Entry 254-8 relates to the FDA, the Court considers it in this section with the other FDArelated documents.
philosophy behind Plaintiff’s business and medical treatments, and discusses and
describes the protocols and confidential information and documents in the attached
exhibits, which are also discussed below. (Dkt. 290 at 6.) The Court agrees with
Defendants (id.at 7) that the Declaration is vague and general and there does not appear
to be any information therein that would cause Plaintiff any harm if unsealed. As such,
the motion for continued sealing with respect to Docket Entry 250 is denied.
Treatment Protocol (Dkt. 250-1)
Plaintiff argues that Docket Entry 250-1 should remain under seal because it is a
confidential and proprietary treatment protocol. (Doc. 290 at 6.) However, Judge Schiltz
dismissed Plaintiff’s claim for misappropriation of trade secrets as to this protocol in part
on the basis that “Plaintiff has disclosed much about its treatment process in patents and
elsewhere.” (Dkt. 284 at 23.) In addition, Judge Schiltz compared Plaintiff’s protocols
with those of Defendants and concluded that there was no misappropriation as they were
materially different. (Id. at 22.) Given the disclosure of the information in the protocols
and the Court’s reliance on the protocol in its analysis on summary judgment, the Court
finds that the public’s need to know the basis for Judge Schiltz’s decision outweighs the
importance of maintaining the protocols under seal. For these reasons, the motion for
continued sealing is denied as to Docket Entry 250-1.
Documents Relating to Agreements (Dkts. 250-2 and 250-3)
The parties contend that these documents are also contained as part of Docket
Entry 195-8 (Dkt. 290 at 6), which the Court has ordered unsealed save for redactions of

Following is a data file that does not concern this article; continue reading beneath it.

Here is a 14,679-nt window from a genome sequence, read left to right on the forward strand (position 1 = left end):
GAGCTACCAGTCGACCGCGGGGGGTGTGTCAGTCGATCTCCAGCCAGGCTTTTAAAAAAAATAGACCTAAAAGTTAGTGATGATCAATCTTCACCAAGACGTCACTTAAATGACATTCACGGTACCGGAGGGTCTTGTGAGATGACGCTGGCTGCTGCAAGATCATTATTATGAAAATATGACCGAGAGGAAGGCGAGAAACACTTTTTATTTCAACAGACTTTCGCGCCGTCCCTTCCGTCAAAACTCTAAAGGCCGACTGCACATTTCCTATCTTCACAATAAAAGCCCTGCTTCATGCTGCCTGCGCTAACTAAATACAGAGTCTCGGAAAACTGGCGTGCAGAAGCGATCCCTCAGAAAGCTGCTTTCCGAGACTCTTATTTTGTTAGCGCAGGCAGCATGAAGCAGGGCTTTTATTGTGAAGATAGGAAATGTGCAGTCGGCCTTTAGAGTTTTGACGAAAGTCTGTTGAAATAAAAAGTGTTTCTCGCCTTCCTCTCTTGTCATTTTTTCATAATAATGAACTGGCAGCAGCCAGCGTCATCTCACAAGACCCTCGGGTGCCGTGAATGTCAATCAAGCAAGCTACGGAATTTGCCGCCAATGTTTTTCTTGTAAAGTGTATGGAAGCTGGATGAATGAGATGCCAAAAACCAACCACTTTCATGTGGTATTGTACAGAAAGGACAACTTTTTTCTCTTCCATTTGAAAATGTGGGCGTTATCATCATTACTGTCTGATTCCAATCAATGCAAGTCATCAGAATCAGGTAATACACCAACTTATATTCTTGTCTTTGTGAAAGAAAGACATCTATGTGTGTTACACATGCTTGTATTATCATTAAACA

credit card information for the reasons set forth in Section II.A.4, supra. 5
List of Treatments and their Corresponding Codes (Dkt. 250-5)
Plaintiff asserts Docket Entry 250-5 is a list of treatments and their corresponding
codes available only to Plaintiff’s trainees and technicians, which is confidential
information of Plaintiff that Plaintiff has designated as Attorney Eyes Only pursuant to
the Protective Order in this case. (Dkt. 290 at 6.) Again, designation of a document as
confidential or attorney’s eyes only under a protective order does not satisfy Local Rule
5.6 for the purposes of continued sealing. Further, this document only provides a list of
ailments and a corresponding number. It is unclear why this information necessitates any
protection, especially since it was submitted and considered on summary judgment.
Indeed, Plaintiff provides no argument as to the value of this information to a competitor.
As such, the motion for continued sealing as to Docket Entry 250-5 is denied.
Confidential Agreements (Dkt. 250-6 and Dkt. 254-16)
Plaintiff asserts that Docket Entry 250-6 is a confidential contractual agreement
which contains significant confidential information of Plaintiff. (Dkt. 290 at 6.) Docket
Entry 250-6 constitutes invoices from ARP Wave LLC billed to Defendant Salpeter.
There is nothing confidential about these invoices that this Court can discern. As such,
given that they were considered on summary judgment and the apparent lack of
protectable interest, the Court denies the motion for continued sealing as to Docket Entry
The Court notes that Docket Entry 250-3 is an unexecuted agreement that contains
more information than Docket Entry 195-8. Nevertheless, there is nothing in this
document that warrants continued sealing and it includes no credit card information.
The Court also denies the motion as to Docket Entry 254-16, dealing with various
agreements, since it appears that the parties are in ultimate agreement that they should be
unsealed. (Dkt. 290 at 7, 8.)
Correspondence Between the Parties (Dkts. 250-8 and 250-9)
Plaintiff seeks the continued sealing of letters between the parties with respect to
allegations of breach of contract and the return of units from Salpeter and NueFit to
Plaintiff. Given the public nature of Plaintiff’s allegations of breach of contract in the
Complaint and associated exhibits, the Court is surprised that Plaintiff seeks to keep this
correspondence under seal. (See Dkt. 1; Dkts. 1-1 to 1-3.) There is no protectable
information that the Court can discern within the letters, which at most describe contracts
the parties entered into in 2008 (and possibly 2010). (See Dkts. 250-8, 250-9.) Based on
all this, along with the fact that the exhibits were submitted in conjunction with motions
for summary judgment, the Court denies the motion for continued sealing with respect to
Docket Entries 250-8 and 250-9.
NueFit License Agreement (Dkt. 254-7)
Plaintiff asserts that the NueFit license agreement at Docket Entry 254-7 contains
no confidential information and believes it should be unsealed. (Dkt. 290 at 7.)